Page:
The Commonwealth Bank has managed to garner some rare favourable publicity in recent days, following the announcement to staff that CEO, Ralph Norris would take a 10% pay cut next year. At the same time, the bank stated that staff earning less than $100,000 annually would receive a 1.5% pay rise from 1 July 2009.

The public relations exercise is of course little more than a shrewd sales pitch with the actual effect of the move little more than a rounding error for Norris. In 2007/08, Norris received total remuneration of $8.66 million (2006/07: $6.6 million). The voluntary pay cut will result in a fixed pay drop of around $300,000 — this would represent an approximate 3.5% reduction in of Norris’s total remuneration based on 2008 earnings (using 2006/07 figures, the pay cut would be only 2.23% of total remuneration).

Also, while Norris has taken moves to slightly reduce his pay his remuneration is still substantially higher than that of his predecessor, David Murray.

Murray, who successfully steered CBA from public ownership (and now heads up the Future Fund) was paid a relatively miserly $4.98 million in 2004/05. Murray’s fixed pay that year was $1.75 million, compared with Norris’ fixed pay last year of $3.1 million. Despite the pay differential, few would suggest that Norris’s abilities as a CEO are twice as much as those of the highly respected Murray.

Further, while the 3.5% cut in pay is a step in the right direction, it should be viewed in light of CBA’s share price, which has dropped by approximately 40% from its November 2007 high.

That context not only includes a weakened share price, but the fact that the CBA (along with the other major banks) currently enjoy a uniquely protected commercial position courtesy of the Federal Government.

Few businesses enjoy a highly regulated oligopoly, in which billions of dollars of income is able to be generated through legally questionable penalty fees imposed on customers. Even fewer businesses are offered virtually free money from a Federal Government, as the large banks do in the form of a Federal Government wholesale funding guarantee. As Charlie Aitken noted in the Eureka Report:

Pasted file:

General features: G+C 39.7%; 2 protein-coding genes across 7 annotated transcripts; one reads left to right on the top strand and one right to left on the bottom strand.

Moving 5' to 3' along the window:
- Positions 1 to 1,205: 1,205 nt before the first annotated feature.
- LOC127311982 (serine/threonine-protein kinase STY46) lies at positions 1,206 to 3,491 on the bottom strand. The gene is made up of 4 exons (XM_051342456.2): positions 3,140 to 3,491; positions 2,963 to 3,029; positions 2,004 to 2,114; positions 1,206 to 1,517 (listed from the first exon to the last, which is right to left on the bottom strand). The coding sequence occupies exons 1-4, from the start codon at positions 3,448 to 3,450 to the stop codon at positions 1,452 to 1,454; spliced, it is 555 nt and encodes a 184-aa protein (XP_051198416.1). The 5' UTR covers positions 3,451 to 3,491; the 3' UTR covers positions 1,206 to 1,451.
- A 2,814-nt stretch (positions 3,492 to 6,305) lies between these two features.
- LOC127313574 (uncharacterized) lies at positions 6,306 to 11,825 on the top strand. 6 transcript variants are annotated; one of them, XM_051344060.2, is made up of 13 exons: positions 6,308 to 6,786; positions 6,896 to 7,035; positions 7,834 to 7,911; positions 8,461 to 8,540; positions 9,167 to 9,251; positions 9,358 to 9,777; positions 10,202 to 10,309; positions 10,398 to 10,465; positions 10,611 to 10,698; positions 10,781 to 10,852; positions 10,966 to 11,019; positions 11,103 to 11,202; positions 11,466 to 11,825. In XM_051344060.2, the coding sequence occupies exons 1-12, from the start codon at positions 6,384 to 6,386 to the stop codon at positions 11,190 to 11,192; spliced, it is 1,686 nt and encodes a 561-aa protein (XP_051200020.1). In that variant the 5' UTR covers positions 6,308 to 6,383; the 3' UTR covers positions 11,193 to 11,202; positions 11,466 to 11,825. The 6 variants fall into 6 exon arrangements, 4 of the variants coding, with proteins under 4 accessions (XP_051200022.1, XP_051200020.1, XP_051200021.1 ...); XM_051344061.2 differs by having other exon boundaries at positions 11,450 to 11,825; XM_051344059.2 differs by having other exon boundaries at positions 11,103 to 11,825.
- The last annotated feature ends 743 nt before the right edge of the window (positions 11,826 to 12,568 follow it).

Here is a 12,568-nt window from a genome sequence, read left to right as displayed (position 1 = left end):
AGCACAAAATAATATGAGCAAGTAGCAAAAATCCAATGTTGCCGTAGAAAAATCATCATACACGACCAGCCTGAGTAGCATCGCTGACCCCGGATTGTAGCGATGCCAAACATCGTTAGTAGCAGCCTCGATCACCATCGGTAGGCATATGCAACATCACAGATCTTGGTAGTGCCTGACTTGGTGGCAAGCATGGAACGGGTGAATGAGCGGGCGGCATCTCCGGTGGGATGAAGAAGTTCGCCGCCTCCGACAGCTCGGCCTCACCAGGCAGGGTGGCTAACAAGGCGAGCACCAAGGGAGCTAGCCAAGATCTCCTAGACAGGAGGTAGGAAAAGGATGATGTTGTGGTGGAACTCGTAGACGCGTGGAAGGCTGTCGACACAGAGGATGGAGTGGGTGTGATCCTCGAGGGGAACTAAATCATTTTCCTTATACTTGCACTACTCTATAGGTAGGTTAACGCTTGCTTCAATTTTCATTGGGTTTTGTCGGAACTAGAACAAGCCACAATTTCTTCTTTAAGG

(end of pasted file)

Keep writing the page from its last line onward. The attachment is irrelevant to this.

The Big Four are charged 70 basis points by the government [for their funding], Suncorp 100 basis points and the regionals (Bendigo & Adelaide and Bank of Queensland) 150 basis points. This obviously translates to a margin advantage for the major banks, with the majors now averaging net interest margins of 2.05%, Suncorp 1.8% and the regionals 1.5%.

It can be argued that the regionals are put at a competitive disadvantage by the staggered nature of the government guarantee fee structure. They simply can’t issue new mortgages at the same rates as the majors unless they sacrifice margin. I believe the regional banks have put this theory to the Treasurer and it’s believed he is sympathetic to any ideas that might increase domestic banking competition.

CBA (along with other banks and credit unions) are backed by deposit guarantee provided by the government which further serves to lower their funding costs. The guarantee, which is provided by taxpayers, lowers the costs of financial institutions and directly improves their profitability. The deposit guarantee, while benefiting certain institutions (such as the CBA), is allegedly “causing distortions in the marketplace and is drying up other sources of finance from the non-bank sector” according to Master Builders Association head, Wilhelm Harnisch.

Given the big four banks are guaranteed by the Government, arguably, pay levels should approach that of other government backed organisations. Very few public servants earn more than $1 million, let alone many multiples of that. So while Norris’s gesture is a start, we should not get carried away praising an organisation that is actively supported by taxpayers handing over more than $8 million a year to their top executive.

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Peter Fray
Peter Fray
Editor-in-chief of Crikey
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